Glutamate transporter blockade affects Ca(2+) responses in astrocytes.Neuroscience 2008; 151(1):56-62N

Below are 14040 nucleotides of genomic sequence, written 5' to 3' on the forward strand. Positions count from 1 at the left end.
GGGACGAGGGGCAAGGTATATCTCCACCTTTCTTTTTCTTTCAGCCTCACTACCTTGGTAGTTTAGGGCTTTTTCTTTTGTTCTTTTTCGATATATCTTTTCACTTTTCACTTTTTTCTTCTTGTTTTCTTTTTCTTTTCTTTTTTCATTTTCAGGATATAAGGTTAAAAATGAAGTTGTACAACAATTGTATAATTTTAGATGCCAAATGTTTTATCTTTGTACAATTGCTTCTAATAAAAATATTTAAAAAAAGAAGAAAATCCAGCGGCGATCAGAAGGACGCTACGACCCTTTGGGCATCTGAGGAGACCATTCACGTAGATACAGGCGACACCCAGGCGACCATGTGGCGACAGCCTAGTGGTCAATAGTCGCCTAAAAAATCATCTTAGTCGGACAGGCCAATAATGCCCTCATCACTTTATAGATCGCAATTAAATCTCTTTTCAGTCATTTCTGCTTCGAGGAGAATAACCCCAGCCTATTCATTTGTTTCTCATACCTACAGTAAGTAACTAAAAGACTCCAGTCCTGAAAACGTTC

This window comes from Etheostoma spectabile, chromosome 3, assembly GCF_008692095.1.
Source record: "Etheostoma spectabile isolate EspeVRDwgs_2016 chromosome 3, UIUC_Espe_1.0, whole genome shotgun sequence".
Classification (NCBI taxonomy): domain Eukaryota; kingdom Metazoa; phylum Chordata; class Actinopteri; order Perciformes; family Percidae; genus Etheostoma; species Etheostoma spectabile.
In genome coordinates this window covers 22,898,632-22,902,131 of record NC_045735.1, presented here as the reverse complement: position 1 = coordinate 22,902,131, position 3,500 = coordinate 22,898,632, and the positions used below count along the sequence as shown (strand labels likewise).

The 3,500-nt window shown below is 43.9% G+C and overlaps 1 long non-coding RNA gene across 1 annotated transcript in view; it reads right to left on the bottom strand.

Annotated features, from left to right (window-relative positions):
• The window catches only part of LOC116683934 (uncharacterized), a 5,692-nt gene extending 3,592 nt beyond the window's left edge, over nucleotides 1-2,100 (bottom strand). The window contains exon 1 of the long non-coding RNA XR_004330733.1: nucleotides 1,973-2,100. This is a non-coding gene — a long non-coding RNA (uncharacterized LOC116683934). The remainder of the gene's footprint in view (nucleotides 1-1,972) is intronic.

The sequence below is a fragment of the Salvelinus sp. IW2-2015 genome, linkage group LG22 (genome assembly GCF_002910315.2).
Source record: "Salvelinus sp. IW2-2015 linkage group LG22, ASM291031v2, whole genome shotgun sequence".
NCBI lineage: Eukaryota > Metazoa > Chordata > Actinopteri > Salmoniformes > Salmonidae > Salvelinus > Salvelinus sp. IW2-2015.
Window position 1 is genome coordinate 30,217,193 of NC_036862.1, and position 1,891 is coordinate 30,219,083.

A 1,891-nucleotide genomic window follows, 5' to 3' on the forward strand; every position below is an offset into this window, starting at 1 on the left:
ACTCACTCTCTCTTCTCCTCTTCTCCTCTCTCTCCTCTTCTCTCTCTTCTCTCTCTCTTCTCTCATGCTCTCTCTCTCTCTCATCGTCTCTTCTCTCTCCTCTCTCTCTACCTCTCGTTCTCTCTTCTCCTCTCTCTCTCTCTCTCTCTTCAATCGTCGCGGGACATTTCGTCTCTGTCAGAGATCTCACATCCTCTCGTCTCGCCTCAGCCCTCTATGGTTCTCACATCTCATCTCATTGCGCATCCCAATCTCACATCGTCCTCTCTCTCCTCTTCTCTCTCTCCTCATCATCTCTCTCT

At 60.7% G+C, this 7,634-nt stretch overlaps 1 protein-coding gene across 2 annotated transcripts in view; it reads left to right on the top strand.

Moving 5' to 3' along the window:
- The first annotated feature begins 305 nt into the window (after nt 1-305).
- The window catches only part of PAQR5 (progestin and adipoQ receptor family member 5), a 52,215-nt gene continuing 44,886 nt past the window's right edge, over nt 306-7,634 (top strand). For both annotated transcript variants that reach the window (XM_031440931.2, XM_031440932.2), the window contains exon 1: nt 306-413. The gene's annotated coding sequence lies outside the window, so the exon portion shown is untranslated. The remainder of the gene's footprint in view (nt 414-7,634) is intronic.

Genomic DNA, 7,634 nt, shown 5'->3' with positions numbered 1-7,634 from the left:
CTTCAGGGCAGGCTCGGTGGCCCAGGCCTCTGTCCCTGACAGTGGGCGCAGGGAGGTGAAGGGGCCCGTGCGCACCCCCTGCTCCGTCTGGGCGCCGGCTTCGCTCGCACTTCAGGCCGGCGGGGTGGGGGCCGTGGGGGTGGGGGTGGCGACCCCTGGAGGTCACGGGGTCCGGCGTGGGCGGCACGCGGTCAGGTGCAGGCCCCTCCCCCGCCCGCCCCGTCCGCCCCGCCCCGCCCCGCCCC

Brief pretreatment of astrocytes in culture with glutamate (500 microM for 20 min), was earlier shown to significantly enhance the Ca(2+) responses to a depolarizing pulse. It is known that malfunction of glutamate transporters increases extracellular glutamate concentration. We hypothesized that pretreatment of astrocytes with glutamate in conditions where the glutamate transporter activity is blocked should cause further elevation of the Ca(2+) responses to a depolarizing pulse. To test the hypothesis we pretreated astrocytes in culture (primary rat astrocyte cultures) with glutamate (500 microM) and glutamate transport inhibitor, threo-beta-hydroxy-aspartate (200 microM, TBHA) or glutamate (500 microM) in Na(+) free extracellular solution for 20 min. The Ca(2+) responses were elicited by depolarization of the astrocyte to evoke voltage-gated Ca(2+) currents. Paradoxical attenuation of the Ca(2+) transients was observed when the glutamate pretreatment was done in conditions that blocked glutamate transport, accompanied by faster rise and decay times. When the experiments were done on astrocyte pairs that were pretreated with glutamate and TBHA, we observed attenuated Ca(2+) responses in the adjoining cell when compared with the depolarized cell. The results were contrary to our earlier observation of heightened responses in the adjoining cell of the astrocyte pair, in cells pretreated with glutamate alone. The attenuated Ca(2+) responses in astrocytes would imply decrease in the vesicular release of glutamate and ATP. Extracellular glutamate concentration dependent regulation of the Ca(2+) signaling mechanism thus seems to operate in astrocytes, which may be important in regulating the neurotoxic accumulation of glutamate in the extracellular space and the synapse.